Our study has several limitations. First, only a limited number of patients could be included, though it is larger than the series reported with 68Ga-NOTA-NFB before [32]. Staining for stem cell markers such as CD133 to confirm the theory with particularly high receptor expression on the cell surface of glioblastoma stem cells was not performed, thereby heterogeneity of CXCR4 in GBM cannot be addressed. Future studies comparing radiotracer binding with histologic CXCR4 expression need to be conducted. 68Ga-Pentixafor uptake did not correlate with histological receptor expression, maybe due to receptor kinetics and internalization. However, since imaging-negative patients proved to be CXCR4-negative in immunostaining, 68Ga-Pentixafor might serve as readout to identify or exclude potential candidates for CXCR4-directed therapy.

This pilot study is the first report to demonstrate the feasibility of non-invasive imaging of CXCR4 with 68Ga-Pentixafor, a tracer that has already been demonstrated to exhibit excellent imaging characteristics in lymphoproliferative diseases. Given the need for new effective treatment alternatives in GBM, endoradiotherapy with 90Y- or 177Lu-labelled, 68Ga-Pentixafor-derived vectors might be a new option for glioblastoma patients. Further research investigating the underlying mechanistic and biologic implications is therefore highly warranted.


In this pilot study, 68Ga-Pentixafor retention has been observed in the vast majority of glioblastoma lesions and served as readout for non-invasive visualization of intracerebral CXCR4 expression. Given the paramount importance of the CXCR4/SDF-1 axis in tumor biology, 68Ga-Pentixafor-PET/CT might prove a useful (theranostic) tool for sensitive, non-invasive in-vivo quantification of CXCR4 (tumor phenotyping), and, potentially, prognostication and selection of patients who might benefit from CXCR4-directed therapy.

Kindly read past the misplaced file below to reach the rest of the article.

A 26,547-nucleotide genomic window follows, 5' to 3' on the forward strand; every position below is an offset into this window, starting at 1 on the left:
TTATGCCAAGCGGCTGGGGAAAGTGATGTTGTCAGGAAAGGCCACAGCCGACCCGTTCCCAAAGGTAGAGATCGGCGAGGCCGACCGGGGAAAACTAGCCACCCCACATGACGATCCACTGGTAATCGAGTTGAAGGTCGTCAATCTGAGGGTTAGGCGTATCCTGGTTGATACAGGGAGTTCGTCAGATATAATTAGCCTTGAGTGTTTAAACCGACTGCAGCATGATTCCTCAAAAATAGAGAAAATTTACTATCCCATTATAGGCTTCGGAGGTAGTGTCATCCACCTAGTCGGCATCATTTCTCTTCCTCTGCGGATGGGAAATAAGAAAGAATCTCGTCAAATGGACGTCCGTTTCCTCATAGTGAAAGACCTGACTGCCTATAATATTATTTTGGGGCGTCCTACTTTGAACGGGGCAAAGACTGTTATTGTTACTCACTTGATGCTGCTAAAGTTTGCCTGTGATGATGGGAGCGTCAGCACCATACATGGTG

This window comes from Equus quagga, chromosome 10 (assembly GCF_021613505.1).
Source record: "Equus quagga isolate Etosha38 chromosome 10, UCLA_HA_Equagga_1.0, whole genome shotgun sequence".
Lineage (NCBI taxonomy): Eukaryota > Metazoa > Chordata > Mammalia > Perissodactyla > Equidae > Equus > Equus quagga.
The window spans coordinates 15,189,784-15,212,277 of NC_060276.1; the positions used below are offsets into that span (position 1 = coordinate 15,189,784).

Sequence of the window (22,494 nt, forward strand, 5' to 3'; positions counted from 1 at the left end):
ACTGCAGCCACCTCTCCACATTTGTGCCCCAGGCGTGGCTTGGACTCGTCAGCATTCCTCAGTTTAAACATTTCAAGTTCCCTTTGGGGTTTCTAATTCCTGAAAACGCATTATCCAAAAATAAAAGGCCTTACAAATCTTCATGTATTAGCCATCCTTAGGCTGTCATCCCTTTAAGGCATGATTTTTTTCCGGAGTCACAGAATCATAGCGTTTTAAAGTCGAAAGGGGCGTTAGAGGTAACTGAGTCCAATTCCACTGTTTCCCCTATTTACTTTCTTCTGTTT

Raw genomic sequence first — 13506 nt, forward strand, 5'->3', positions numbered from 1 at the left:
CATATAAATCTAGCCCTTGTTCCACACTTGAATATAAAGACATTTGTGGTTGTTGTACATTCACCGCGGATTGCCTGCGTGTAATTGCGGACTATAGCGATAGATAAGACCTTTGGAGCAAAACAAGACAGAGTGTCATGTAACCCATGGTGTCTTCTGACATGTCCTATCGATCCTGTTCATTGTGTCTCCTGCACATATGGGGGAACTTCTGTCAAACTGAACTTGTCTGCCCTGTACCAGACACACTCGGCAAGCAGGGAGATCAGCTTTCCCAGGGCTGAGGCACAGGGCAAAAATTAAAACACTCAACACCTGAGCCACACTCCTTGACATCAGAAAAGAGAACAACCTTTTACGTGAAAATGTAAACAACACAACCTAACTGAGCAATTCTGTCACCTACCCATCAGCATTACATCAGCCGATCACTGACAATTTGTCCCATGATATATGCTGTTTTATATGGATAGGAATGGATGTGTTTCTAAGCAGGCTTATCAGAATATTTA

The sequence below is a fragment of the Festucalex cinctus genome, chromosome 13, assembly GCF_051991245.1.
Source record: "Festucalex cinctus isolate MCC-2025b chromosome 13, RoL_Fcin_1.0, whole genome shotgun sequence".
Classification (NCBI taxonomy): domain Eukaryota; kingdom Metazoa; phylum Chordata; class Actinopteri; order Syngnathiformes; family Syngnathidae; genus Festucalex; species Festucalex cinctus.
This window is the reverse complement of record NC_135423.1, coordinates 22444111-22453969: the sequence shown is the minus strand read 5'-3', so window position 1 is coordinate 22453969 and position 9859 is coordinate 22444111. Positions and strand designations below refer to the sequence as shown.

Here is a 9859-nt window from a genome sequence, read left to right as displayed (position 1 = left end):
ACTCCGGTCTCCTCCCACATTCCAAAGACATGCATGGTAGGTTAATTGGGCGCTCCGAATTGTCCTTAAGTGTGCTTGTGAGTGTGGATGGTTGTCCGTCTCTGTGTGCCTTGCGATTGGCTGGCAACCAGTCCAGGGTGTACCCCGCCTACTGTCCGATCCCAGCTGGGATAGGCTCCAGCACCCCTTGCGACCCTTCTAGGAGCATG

Supplementary Material


Supplementary Figure 1.

Conflicts of interest

SKr is CEO of Scintomics. HJW is founder and shareholder of Scintomics. All other authors declare no conflicts of interest.


1. Ostrom QT, Gittleman H, Farah P, Ondracek A, Chen Y, Wolinsky Y. et al. CBTRUS statistical report: Primary brain and central nervous system tumors diagnosed in the United States in 2006-2010. Neuro-oncology. 2013;15(Suppl 2):ii1-56

2. Stupp R, Mason WP, van den Bent MJ, Weller M, Fisher B, Taphoorn MJ. et al. Radiotherapy plus concomitant and adjuvant temozolomide for glioblastoma. The New England journal of medicine. 2005;352:987-96

3. Zlotnik A, Burkhardt AM, Homey B. Homeostatic chemokine receptors and organ-specific metastasis. Nature reviews Immunology. 2011;11:597-606

4. Jacobson O, Weiss ID. CXCR4 chemokine receptor overview: biology, pathology and applications in imaging and therapy. Theranostics. 2013;3:1-2

5. Zhao H, Guo L, Zhao H, Zhao J, Weng H, Zhao B. CXCR4 over-expression and survival in cancer: a system review and meta-analysis. Oncotarget. 2015;6:5022-40

6. Domanska UM, Kruizinga RC, Nagengast WB, Timmer-Bosscha H, Huls G, de Vries EG. et al. A review on CXCR4/CXCL12 axis in oncology: no place to hide. European journal of cancer. 2013;49:219-30

7. Tabouret E, Tchoghandjian A, Denicolai E, Delfino C, Metellus P, Graillon T. et al. Recurrence of glioblastoma after radio-chemotherapy is associated with an angiogenic switch to the CXCL12-CXCR4 pathway. Oncotarget. 2015;6:11664-75

8. Bian XW, Yang SX, Chen JH, Ping YF, Zhou XD, Wang QL. et al. Preferential expression of chemokine receptor CXCR4 by highly malignant human gliomas and its association with poor patient survival. Neurosurgery. 2007;61:570-8 discussion 8-9

9. Lv B, Yang X, Lv S, Wang L, Fan K, Shi R. et al. CXCR4 Signaling Induced Epithelial-Mesenchymal Transition by PI3K/AKT and ERK Pathways in Glioblastoma. Molecular neurobiology. 2014

10. Rubin JB, Kung AL, Klein RS, Chan JA, Sun Y, Schmidt K. et al. A small-molecule antagonist of CXCR4 inhibits intracranial growth of primary brain tumors. Proceedings of the National Academy of Sciences of the United States of America. 2003;100:13513-8

11. Yao C, Li P, Song H, Song F, Qu Y, Ma X. et al. CXCL12/CXCR4 Axis Upregulates Twist to Induce EMT in Human Glioblastoma. Molecular neurobiology. 2015

12. Uy GL, Rettig MP, Motabi IH, McFarland K, Trinkaus KM, Hladnik LM. et al. A phase 1/2 study of chemosensitization with the CXCR4 antagonist plerixafor in relapsed or refractory acute myeloid leukemia. Blood. 2012;119:3917-24

13. Kuhne MR, Mulvey T, Belanger B, Chen S, Pan C, Chong C. et al. BMS-936564/MDX-1338: a fully human anti-CXCR4 antibody induces apoptosis in vitro and shows antitumor activity in vivo in hematologic malignancies. Clinical cancer research: an official journal of the American Association for Cancer Research. 2013;19:357-66